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The causes and consequences of social structuring in Egernia whitii : implications for understanding the evolution of sociality
thesisposted on 2023-05-27, 14:32 authored by While, Geoffrey Malcolm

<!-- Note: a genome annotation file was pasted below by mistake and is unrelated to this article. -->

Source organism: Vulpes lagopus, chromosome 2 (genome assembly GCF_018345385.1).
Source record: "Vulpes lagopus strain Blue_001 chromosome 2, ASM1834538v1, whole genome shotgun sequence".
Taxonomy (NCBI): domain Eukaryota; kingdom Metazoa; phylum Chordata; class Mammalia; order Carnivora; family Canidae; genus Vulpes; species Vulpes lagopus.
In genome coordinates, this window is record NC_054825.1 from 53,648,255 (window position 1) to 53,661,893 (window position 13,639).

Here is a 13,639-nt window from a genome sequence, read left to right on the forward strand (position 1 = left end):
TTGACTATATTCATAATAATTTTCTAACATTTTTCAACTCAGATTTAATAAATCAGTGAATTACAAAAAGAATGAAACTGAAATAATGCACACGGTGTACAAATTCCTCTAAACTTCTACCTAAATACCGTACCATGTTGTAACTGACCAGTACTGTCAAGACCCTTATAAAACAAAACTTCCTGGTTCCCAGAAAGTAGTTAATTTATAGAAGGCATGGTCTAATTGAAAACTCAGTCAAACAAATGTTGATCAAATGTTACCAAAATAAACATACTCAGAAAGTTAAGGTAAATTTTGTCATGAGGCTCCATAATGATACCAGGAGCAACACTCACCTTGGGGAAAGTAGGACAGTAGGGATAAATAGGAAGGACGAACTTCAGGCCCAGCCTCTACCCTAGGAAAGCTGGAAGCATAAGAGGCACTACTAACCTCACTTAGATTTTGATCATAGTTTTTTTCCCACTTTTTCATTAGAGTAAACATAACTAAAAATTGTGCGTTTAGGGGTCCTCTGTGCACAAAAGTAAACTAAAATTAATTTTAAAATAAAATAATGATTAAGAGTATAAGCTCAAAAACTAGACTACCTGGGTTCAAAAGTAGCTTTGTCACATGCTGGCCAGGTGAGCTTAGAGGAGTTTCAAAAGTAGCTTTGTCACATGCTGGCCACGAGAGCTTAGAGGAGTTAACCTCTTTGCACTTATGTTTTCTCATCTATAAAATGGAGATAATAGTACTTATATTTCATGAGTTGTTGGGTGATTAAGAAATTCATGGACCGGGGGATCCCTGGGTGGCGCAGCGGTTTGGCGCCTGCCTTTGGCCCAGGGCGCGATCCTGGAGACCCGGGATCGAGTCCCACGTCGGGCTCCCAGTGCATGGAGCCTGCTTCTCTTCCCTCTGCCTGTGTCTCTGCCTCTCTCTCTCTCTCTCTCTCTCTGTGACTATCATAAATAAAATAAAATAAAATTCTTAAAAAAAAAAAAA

The evolution of sociality in animals is of widespread interest to evolutionary biologists; however, in the majority of systems relatively little is known about the ultimate causes of sociality. To address this, it is becoming increasingly clear that comparisons betwee~ tax~ could allow us to identify general principals relating to social evolution. Reptiles have typically been ignored as model organisms for the study of social evolution, largely because they have traditionally been considered asocial. However, recent work suggests that sociality may be more widespread in reptiles than previously thought. Australian lizards in the genus Egernia are among the most social of all reptiles, with reports of social aggregations documented for the majority of currently recognised species. Furthennore, the size, complexity, and stability of these aggregations appear to vary considerably both among and within species. This diversity in sociality, coupled with the monophyletic status of the lineage and the presence of a well resolved phylogeny, makes Egernia an ideal lineage in which to examine social evolution. The primary aim of my PhD was to examine the causes and consequences of social evolution within a Tasmanian population of White's skink (Egernia whitii). To achieve this, I undertook a holistic examination of social behaviour; integrating a documentation of the patterns of social organisation within a natural population of E. whitii with hypothesis driven experimental work examining key behavioural traits associated with sociality. The first section of my PhD focussed on gaining a sound understanding of the social and mating system of a natural population of E. whitii, which I used to fonn the basis of experimental work. I integrated an intensive 3-year, field-based examination: of social spacing and offspring dispersal with molecular analyses of paternity. I show that Tasmanian E. whitii live in small stable family groups consisting of an adult male, their female partner(s) and offspring, similar to mainland populations. In addition, while the mating system was characterised by considerable genetic monogamy, extra-pair fertilisations were relatively common, with 34% of litters containing offspring sired by males from outside the social group. However, although the basic characteristics of the social system (adult pair bonds and delayed juvenile dispersal) were somewhat fixed within this population, traits related to social organisation (social group composition, group size, timing of offspring dispersal, group stability, and level of extra-pair paternity) varied considerably within and among individuals. Similar levels of variation in \social strategies\" have been identified within other populations of Egernia whitii and in other species within the genus. Therefore while the basic characteristics within Egernia may be relatively fixed the result of previous selective regimes these results suggest that the within population variation in social behaviour represent a flexible and potentially adaptive adjustment to local conditions. In the second section of my PhD I examined the mechanisms underlying variation in social strategies by documenting the links between consistent individual variation in behaviour (i.e. an individual's behavioural phenotype) and variation in social and reproductive parameters. I examined consistency in conspecific aggression. As Egernia populations are typically highly saturated and characterised by intense competition over limited resources (mainly permanent shelter sites) high levels of conspecific aggression and high juvenile mortality \"aggression is likely to represent an ecologically important behavioural trait which may influence the development and maintenance of variation in social strategies (including parental care). To test this I phenotyped 90% of the adult population for aggression at three time periods during my final field season. Individuals exhibited highly consistent aggressive phenotypes with an individual's aggression phenotype having a number of sexspecific effects on social organisation. While there appeared to be a limited effect ofaggression on male social strategies there was a pronounced effect of aggression on female social strategies. Specifically female aggression influenced the proportion of offspring sired by extra-pair males within a litter with aggressive females haying a greater proportion of their litter sired by extra-pair males compared to less aggressive female's whose litter was more likely to contain offspring sired by their social partner. Additionally although consistent variation in female aggression was maintained at the individual level (i.e. relative aggression ranks were consistent) at the population level there was a significant increase in aggression throughout gestation that was maintained post-partum. These results demonstrate a potentially adaptive pattern of maternal care in Egernia which could influence offspring fitness through protection from conspecific aggression. In support ofthis suggestion we found that a female's aggressive phenotype was an important predictor of offspring survival in the first year following birth. The final section of my PhD complemented the field-based examination of sociality with experimental tests of birthing asynchrony a unique characteristic of the Egernia lineage that may have evolved in association with sociality. I documented birthing asynchrony a unique behaviour within reptiles in which females give birth to offspring over an extended period of time. Specifically I documented the prevalence of birthing asynchrony within my population of Egernia whitii the mechanisms by which asynchronous birth is achieved the potential adaptive ¬¨‚àëbasis of birthing asynchrony and the environmental factors that influence plasticity in birthing asynchrony behaviour. I found that females gave birth to offspring asynchronously in 100% of litters (over two reproductive seasons) with an average of two days between each birth. Furthermore birthing asynchrony was not due to constraints on asynchronous offspring development (i.e. ovulation and embryo development of all offspring within a litter occur synchronously) but rather females retained offspring despite them being fully developed suggesting that birthing asynchrony may have an adaptive explanation. To test the adaptive value of birthing asynchrony I experimentally manipulated the level of asynchrony within litters and examined its effect on offspring growth and survival. Offspring from asynchronous treatments suffered increased mortality but benefited from incn~ased size compared to offspring in synchronous treatments and these differences in mortality and size were driven by the development of a greater litter mass hierarchy within asynchronous compared to synchronous litters. Due to the highly competitive nature of Egernia social systems birthing asynchrony may provide a mechanism by which females maximise offspring fitness through increased survival or growth. Finally I examined the extent to which females facultatively adjust their degree of birthing asynchrony by experimentally manipulating female access to basking during gestation. Females held under reduced basking conditions increased the spread over which they gave birth compared to females held under extended basking conditions. As birth spread can influence offspring growth and survival these results suggest that there should be strong selection on female behaviour (basking and birthing) in order to maximise offspring and/or parental fitness. This study confirins that Egernia whitii live in small stable social groups comprising of an adult pair and their offspring. However it also highlights the considerable individual variation in social organisation the causes and consequences of which I begin to explore. While more work is required to understand the links between all components of the social system this work makes significant advances towards a more comprehensive understanding of sociality within Egernia. From this foundation a conceptual framework relating to the evolution and maintenance of variation in social organisation within Egernia can be developed. It is crucial that future work based on this framework takes a hypothesis driven experimental approach to examine and manipulate the key factors affecting the costs and benefits of group living. In doing so we will gain a greater understanding of the causes and consequences of individual variation in social strategies and the extent to which they can explain the diversity in social organisation within this and other family forming taxa."